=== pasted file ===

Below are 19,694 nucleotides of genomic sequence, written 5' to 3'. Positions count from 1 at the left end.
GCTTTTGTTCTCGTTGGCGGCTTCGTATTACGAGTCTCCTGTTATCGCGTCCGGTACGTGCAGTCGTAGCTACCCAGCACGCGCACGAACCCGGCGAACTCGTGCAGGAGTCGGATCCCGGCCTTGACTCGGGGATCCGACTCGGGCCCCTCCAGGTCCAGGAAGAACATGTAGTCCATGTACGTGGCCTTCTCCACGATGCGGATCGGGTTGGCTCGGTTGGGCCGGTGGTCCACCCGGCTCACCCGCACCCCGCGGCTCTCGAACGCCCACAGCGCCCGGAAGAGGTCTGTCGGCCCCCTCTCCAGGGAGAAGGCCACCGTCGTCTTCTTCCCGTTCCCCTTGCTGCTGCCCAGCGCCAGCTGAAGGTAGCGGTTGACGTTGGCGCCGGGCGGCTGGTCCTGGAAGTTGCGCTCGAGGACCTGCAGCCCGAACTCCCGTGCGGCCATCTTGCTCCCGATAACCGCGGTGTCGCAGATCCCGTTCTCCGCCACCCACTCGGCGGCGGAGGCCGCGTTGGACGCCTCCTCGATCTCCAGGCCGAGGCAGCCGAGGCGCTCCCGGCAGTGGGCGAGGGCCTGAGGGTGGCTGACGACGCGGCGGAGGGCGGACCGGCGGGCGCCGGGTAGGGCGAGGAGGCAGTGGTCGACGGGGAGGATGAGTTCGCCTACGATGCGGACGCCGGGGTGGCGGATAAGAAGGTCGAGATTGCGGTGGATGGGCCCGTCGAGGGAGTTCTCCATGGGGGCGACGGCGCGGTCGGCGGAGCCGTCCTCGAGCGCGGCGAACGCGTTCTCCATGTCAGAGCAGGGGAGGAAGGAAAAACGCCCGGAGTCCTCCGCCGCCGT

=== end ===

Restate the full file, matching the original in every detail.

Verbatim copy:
Below are 19,694 nucleotides of genomic sequence, written 5' to 3'. Positions count from 1 at the left end.
GCTTTTGTTCTCGTTGGCGGCTTCGTATTACGAGTCTCCTGTTATCGCGTCCGGTACGTGCAGTCGTAGCTACCCAGCACGCGCACGAACCCGGCGAACTCGTGCAGGAGTCGGATCCCGGCCTTGACTCGGGGATCCGACTCGGGCCCCTCCAGGTCCAGGAAGAACATGTAGTCCATGTACGTGGCCTTCTCCACGATGCGGATCGGGTTGGCTCGGTTGGGCCGGTGGTCCACCCGGCTCACCCGCACCCCGCGGCTCTCGAACGCCCACAGCGCCCGGAAGAGGTCTGTCGGCCCCCTCTCCAGGGAGAAGGCCACCGTCGTCTTCTTCCCGTTCCCCTTGCTGCTGCCCAGCGCCAGCTGAAGGTAGCGGTTGACGTTGGCGCCGGGCGGCTGGTCCTGGAAGTTGCGCTCGAGGACCTGCAGCCCGAACTCCCGTGCGGCCATCTTGCTCCCGATAACCGCGGTGTCGCAGATCCCGTTCTCCGCCACCCACTCGGCGGCGGAGGCCGCGTTGGACGCCTCCTCGATCTCCAGGCCGAGGCAGCCGAGGCGCTCCCGGCAGTGGGCGAGGGCCTGAGGGTGGCTGACGACGCGGCGGAGGGCGGACCGGCGGGCGCCGGGTAGGGCGAGGAGGCAGTGGTCGACGGGGAGGATGAGTTCGCCTACGATGCGGACGCCGGGGTGGCGGATAAGAAGGTCGAGATTGCGGTGGATGGGCCCGTCGAGGGAGTTCTCCATGGGGGCGACGGCGCGGTCGGCGGAGCCGTCCTCGAGCGCGGCGAACGCGTTCTCCATGTCAGAGCAGGGGAGGAAGGAAAAACGCCCGGAGTCCTCCGCCGCCGT